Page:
4 None of the decisions found analyzed statutory language identical to Connecticut’s. The following decisions disallowed mileage fees for unsuccessful service: Commonwealth v. Brown, 4 Pa. D. & C. 2d 42 (1955)(constable not entitled to mileage for eleven unsuccessful attempts to serve a warrant); Schneider v. Waukesha County, 79 N.W. 228 (Wis. 1899)(sheriff not entitled to mileage fees for travel in an honest but unsuccessful attempt to execute a criminal warrant); 1987 La. AG Lexis 257, La. Atty. Gen. Op. No. 1987-462 (Sept. 17, 1987)(state statute did not provide fees for unsuccessful service); 1984 Wisc. AG Lexis 10, 73 Op. Atty Gen. Wisc. 106 (Oct. 11, 1984)(statute allowing mileage fee for “each mile actually and necessarily traveled” in serving any summons, writ or other process did not entitle sheriff to payment for unsuccessful service); 1952 N.Y. AG Lexis 279, 1952 N.Y. Op (Inf.) Atty. Gen. 76 (Aug. 15, 1952)(statute providing payment for “miles necessarily traveled going and returning” only applied to the one round trip in which service was effected).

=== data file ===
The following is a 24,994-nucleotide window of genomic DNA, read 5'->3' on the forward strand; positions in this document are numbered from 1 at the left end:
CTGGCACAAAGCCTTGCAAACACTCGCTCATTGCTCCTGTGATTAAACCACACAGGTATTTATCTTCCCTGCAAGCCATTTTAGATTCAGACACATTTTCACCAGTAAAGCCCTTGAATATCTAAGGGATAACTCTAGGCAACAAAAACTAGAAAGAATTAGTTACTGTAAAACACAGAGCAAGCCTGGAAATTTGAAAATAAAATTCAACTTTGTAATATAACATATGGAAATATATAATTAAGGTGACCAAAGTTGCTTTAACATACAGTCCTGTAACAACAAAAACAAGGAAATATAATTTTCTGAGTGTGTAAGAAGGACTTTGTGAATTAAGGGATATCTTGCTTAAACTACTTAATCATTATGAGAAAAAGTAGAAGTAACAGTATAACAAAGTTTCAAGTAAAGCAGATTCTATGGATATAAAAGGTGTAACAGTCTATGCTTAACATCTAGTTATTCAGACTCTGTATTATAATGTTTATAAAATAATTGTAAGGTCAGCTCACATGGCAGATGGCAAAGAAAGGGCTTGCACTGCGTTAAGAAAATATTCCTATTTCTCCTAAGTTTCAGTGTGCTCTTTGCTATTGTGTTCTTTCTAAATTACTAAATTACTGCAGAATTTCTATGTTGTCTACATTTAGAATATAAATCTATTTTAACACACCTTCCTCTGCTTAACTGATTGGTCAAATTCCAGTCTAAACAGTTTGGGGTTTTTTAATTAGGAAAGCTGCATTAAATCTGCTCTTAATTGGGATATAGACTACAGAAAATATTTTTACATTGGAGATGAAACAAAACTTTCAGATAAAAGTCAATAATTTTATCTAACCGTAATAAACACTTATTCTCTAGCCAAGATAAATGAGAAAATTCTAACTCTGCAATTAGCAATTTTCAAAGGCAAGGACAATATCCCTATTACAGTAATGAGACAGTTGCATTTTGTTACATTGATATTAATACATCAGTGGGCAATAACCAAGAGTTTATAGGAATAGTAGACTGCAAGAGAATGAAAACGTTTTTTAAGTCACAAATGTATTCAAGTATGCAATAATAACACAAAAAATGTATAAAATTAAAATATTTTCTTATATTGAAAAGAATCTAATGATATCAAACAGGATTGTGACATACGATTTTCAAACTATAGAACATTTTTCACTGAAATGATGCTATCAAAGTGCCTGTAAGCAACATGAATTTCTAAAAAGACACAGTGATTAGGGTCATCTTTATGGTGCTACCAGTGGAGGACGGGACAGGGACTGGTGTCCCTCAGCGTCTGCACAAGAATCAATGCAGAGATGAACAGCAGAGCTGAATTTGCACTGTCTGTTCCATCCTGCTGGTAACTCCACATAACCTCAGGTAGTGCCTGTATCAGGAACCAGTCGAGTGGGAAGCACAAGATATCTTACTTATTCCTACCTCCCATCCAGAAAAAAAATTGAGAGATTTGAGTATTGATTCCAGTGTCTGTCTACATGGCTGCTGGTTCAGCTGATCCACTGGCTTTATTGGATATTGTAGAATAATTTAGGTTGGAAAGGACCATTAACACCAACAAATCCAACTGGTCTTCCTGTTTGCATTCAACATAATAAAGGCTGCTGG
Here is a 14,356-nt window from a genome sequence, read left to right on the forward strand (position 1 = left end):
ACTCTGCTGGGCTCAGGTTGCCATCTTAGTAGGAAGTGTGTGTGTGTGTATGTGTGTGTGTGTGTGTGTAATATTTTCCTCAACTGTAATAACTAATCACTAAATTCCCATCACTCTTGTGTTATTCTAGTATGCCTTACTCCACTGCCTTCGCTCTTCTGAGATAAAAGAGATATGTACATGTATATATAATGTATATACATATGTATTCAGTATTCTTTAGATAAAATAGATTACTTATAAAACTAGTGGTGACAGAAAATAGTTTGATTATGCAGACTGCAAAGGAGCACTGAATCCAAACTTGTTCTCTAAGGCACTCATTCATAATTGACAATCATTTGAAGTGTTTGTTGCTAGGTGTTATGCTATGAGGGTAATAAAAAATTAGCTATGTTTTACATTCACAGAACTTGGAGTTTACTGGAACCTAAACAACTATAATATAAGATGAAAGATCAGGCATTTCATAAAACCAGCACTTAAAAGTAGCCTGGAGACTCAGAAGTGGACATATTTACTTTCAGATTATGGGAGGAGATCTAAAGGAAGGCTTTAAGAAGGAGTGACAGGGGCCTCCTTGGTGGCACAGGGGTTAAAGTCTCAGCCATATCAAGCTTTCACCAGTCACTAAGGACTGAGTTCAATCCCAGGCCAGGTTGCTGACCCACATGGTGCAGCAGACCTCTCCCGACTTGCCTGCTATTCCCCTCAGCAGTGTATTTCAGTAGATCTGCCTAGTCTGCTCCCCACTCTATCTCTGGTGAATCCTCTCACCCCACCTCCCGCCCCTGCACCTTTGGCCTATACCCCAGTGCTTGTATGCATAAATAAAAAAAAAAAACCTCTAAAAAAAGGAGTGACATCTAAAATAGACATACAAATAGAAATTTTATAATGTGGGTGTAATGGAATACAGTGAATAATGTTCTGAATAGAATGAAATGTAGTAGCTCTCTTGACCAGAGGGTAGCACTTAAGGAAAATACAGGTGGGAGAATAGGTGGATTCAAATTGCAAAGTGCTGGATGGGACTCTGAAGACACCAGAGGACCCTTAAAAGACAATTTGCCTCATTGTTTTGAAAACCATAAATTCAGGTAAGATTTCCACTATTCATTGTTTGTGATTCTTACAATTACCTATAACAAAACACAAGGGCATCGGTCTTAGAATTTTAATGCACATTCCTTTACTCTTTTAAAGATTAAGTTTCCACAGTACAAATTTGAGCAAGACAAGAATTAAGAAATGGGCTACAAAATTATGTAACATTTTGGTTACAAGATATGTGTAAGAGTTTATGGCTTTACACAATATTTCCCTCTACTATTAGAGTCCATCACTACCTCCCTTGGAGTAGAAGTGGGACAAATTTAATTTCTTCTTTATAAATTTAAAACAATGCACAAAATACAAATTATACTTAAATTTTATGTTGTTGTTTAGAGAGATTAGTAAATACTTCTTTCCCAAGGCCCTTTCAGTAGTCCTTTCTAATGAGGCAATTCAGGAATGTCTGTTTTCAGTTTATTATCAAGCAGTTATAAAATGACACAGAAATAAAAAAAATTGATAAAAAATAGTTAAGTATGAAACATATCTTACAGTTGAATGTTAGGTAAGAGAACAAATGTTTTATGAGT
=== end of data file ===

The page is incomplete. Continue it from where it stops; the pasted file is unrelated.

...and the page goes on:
The following decisions allowed mileage fees for unsuccessful service: Sears, Roebuck and Co. v. Braney, 627 A.2d 698 (N.J. Superior Ct., 1992), aff’d in part, rev’d in part, 627 A.2d 662 (N.J. Superior Ct., Appellate Div. 1993)(statutory fee for “mileage actually traveled” “[f]or serving or executing process” applied to unsuccessful attempts); Garbenis v. Elrod, 454 N.E. 2d 719 (App. Ct. Ill. 1983)(statute allowing fee for each “mile each way necessarily traveled in making . . . service” permitted sheriff to retain mileage fee for unsuccessful service); 1978 Ky. AG Lexis 672 (Jan. 24, 1978)(mileage for unsuccessful service allowed where sheriff’s affidavit supported conclusion that specific trips were actually made and necessary); 1941 Ore. AG Lexis 209, 20 Op. Atty. Gen. Ore. 381 (Aug. 27, 1941).